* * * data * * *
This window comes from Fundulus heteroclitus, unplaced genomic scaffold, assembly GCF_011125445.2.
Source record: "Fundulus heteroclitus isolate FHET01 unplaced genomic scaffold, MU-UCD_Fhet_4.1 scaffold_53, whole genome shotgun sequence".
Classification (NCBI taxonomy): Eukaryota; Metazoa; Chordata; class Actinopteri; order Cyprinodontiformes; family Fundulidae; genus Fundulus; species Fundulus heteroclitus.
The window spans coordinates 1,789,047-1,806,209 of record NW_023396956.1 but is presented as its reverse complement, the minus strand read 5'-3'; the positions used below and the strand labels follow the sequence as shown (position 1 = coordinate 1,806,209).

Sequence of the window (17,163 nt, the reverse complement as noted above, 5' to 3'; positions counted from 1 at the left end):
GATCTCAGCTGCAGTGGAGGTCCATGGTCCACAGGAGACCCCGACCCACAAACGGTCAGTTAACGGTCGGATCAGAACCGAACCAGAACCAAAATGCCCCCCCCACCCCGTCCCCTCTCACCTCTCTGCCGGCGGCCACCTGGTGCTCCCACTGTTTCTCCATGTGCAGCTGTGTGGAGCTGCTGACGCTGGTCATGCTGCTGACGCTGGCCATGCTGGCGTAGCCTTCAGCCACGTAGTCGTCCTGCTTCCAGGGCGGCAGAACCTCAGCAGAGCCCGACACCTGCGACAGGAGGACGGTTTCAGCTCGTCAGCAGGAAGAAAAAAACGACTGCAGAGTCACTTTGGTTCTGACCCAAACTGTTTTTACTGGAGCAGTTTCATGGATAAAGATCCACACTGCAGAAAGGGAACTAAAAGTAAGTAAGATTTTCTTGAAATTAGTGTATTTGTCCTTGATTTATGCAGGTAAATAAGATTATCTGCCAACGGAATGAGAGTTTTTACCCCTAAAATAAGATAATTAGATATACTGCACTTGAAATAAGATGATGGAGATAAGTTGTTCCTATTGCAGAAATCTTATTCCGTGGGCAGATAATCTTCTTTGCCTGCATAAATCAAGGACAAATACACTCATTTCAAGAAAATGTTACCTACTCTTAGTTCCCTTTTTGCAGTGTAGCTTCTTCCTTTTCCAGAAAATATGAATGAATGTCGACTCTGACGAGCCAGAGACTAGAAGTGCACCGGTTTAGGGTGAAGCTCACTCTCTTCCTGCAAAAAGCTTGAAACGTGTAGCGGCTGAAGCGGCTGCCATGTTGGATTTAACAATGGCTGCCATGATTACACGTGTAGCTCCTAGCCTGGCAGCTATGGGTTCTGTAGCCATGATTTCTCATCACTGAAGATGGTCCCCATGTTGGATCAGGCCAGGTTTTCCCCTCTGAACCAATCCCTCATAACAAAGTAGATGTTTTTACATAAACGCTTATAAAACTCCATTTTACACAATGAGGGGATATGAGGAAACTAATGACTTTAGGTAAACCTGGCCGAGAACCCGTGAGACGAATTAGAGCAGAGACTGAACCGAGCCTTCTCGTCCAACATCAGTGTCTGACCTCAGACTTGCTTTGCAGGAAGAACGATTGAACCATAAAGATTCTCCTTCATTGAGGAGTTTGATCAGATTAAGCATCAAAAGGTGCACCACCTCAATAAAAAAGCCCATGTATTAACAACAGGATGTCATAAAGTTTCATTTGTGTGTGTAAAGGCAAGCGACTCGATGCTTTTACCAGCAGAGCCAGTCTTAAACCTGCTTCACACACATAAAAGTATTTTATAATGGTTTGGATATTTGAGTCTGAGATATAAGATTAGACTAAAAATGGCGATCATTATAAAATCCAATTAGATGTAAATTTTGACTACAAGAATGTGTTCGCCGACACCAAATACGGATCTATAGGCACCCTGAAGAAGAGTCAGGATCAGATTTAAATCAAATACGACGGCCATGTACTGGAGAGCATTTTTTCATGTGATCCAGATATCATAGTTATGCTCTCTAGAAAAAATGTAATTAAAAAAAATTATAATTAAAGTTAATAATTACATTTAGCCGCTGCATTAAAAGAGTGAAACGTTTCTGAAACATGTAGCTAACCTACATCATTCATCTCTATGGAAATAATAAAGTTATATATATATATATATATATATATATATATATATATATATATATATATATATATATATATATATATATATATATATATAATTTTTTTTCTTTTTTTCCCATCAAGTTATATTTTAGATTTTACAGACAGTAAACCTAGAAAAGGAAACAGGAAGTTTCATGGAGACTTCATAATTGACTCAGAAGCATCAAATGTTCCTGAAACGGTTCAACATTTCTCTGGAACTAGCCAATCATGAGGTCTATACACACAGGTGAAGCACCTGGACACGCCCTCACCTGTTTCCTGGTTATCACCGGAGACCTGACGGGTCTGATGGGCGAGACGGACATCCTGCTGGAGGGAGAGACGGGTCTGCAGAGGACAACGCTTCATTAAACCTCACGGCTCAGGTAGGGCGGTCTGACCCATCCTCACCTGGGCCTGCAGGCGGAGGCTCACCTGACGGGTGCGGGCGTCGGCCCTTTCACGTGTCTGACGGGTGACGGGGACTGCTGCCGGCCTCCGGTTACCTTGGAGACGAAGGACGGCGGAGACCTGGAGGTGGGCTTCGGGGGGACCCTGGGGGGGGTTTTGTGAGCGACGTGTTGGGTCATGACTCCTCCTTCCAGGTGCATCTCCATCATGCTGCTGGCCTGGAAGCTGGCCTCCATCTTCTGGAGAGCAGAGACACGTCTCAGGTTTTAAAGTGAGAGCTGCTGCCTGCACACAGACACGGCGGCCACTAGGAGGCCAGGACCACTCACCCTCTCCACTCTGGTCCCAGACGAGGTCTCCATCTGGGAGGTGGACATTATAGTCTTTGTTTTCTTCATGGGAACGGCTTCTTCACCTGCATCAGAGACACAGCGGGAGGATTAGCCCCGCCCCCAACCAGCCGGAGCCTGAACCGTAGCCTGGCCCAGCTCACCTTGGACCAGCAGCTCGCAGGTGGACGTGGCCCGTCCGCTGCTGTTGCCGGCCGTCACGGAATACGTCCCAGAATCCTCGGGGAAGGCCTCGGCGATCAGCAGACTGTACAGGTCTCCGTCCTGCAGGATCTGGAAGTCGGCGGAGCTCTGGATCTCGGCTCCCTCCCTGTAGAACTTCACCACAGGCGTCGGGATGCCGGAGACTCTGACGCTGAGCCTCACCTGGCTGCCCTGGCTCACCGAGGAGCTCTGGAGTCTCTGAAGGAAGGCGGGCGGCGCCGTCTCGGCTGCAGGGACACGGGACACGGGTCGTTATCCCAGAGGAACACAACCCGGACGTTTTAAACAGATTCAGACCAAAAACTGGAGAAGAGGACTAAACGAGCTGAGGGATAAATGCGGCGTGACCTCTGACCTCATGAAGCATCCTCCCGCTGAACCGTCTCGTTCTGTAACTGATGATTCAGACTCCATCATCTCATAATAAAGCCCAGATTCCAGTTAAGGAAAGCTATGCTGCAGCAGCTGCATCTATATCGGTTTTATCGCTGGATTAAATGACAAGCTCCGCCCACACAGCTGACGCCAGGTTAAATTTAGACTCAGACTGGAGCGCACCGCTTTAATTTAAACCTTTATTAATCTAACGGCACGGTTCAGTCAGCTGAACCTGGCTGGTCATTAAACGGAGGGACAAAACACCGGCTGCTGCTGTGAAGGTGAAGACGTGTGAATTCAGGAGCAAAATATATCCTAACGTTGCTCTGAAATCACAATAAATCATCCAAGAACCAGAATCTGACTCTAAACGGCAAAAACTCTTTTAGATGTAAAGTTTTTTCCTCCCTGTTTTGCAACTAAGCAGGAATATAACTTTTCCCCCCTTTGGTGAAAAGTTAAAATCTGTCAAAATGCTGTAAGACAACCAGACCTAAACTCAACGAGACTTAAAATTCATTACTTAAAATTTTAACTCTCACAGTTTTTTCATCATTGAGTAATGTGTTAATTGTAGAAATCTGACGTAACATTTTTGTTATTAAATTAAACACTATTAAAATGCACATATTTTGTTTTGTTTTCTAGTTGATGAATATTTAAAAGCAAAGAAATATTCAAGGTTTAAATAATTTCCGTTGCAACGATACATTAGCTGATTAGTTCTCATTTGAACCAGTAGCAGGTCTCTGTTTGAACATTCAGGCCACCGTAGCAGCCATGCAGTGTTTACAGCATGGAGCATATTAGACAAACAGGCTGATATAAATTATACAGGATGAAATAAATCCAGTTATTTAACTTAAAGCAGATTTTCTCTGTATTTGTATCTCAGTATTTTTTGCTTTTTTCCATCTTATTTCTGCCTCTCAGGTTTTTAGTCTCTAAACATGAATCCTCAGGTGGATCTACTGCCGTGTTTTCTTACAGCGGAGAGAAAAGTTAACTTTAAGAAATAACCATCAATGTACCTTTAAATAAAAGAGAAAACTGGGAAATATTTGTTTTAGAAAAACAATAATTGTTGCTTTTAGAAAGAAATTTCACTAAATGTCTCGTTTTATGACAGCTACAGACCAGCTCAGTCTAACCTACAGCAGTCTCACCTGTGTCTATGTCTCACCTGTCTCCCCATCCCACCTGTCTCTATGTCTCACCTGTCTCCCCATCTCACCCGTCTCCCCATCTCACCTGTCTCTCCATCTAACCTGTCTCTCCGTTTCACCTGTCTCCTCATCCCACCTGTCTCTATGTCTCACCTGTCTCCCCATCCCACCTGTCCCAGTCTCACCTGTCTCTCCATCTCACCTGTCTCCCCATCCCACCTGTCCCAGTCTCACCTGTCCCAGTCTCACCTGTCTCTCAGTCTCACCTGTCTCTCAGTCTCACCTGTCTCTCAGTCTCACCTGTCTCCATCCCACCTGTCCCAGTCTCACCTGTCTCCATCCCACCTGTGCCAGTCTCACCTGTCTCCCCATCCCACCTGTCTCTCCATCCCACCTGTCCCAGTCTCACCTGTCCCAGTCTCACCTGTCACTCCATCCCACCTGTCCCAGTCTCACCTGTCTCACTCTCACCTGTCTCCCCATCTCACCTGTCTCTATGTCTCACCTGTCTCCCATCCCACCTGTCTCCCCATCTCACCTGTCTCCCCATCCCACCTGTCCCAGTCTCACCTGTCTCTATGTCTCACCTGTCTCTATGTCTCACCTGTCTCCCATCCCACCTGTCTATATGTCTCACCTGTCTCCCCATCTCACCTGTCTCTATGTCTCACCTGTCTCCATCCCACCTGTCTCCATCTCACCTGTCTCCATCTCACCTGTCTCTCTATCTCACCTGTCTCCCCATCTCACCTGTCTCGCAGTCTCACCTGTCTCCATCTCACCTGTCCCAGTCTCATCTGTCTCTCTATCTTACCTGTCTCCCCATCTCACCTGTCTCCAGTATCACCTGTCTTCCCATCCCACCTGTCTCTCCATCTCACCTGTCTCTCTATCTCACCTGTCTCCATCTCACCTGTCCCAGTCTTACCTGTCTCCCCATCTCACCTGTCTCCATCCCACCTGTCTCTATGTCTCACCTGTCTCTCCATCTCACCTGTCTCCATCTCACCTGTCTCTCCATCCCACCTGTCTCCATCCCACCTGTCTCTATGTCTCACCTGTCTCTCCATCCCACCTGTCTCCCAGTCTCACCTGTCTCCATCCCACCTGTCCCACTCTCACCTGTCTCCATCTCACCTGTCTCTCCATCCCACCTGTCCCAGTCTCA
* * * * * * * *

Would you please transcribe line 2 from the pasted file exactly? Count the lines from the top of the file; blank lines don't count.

Source record: "Fundulus heteroclitus isolate FHET01 unplaced genomic scaffold, MU-UCD_Fhet_4.1 scaffold_53, whole genome shotgun sequence".